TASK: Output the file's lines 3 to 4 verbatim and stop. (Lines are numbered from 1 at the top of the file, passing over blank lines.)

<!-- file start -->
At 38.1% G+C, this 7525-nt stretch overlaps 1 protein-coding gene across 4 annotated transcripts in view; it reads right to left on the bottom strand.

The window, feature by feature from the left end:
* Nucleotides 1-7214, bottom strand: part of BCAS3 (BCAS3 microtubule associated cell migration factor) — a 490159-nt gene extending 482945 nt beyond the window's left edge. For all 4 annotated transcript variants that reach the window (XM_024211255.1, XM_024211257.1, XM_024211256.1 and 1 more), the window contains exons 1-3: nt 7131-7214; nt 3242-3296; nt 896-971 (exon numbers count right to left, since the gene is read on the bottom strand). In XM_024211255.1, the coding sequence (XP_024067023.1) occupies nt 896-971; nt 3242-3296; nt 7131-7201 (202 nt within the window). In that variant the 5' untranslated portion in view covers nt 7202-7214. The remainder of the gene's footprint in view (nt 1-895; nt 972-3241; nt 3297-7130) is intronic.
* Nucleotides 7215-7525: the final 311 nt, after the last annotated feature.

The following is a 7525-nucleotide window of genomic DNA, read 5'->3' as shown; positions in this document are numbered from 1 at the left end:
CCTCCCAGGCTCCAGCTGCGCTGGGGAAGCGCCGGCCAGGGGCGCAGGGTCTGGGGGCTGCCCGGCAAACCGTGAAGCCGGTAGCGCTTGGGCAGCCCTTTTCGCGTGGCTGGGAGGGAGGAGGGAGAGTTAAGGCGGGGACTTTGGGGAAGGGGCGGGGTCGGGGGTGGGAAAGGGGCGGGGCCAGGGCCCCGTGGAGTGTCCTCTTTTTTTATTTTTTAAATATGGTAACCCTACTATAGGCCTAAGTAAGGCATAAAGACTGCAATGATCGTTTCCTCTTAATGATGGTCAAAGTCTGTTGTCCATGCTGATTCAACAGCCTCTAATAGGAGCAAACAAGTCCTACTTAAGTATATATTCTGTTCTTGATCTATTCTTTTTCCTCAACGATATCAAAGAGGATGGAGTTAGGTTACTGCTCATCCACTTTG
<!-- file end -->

* Nucleotides 1-7214, bottom strand: part of BCAS3 (BCAS3 microtubule associated cell migration factor) — a 490159-nt gene extending 482945 nt beyond the window's left edge. For all 4 annotated transcript variants that reach the window (XM_024211255.1, XM_024211257.1, XM_024211256.1 and 1 more), the window contains exons 1-3: nt 7131-7214; nt 3242-3296; nt 896-971 (exon numbers count right to left, since the gene is read on the bottom strand). In XM_024211255.1, the coding sequence (XP_024067023.1) occupies nt 896-971; nt 3242-3296; nt 7131-7201 (202 nt within the window). In that variant the 5' untranslated portion in view covers nt 7202-7214. The remainder of the gene's footprint in view (nt 1-895; nt 972-3241; nt 3297-7130) is intronic.
* Nucleotides 7215-7525: the final 311 nt, after the last annotated feature.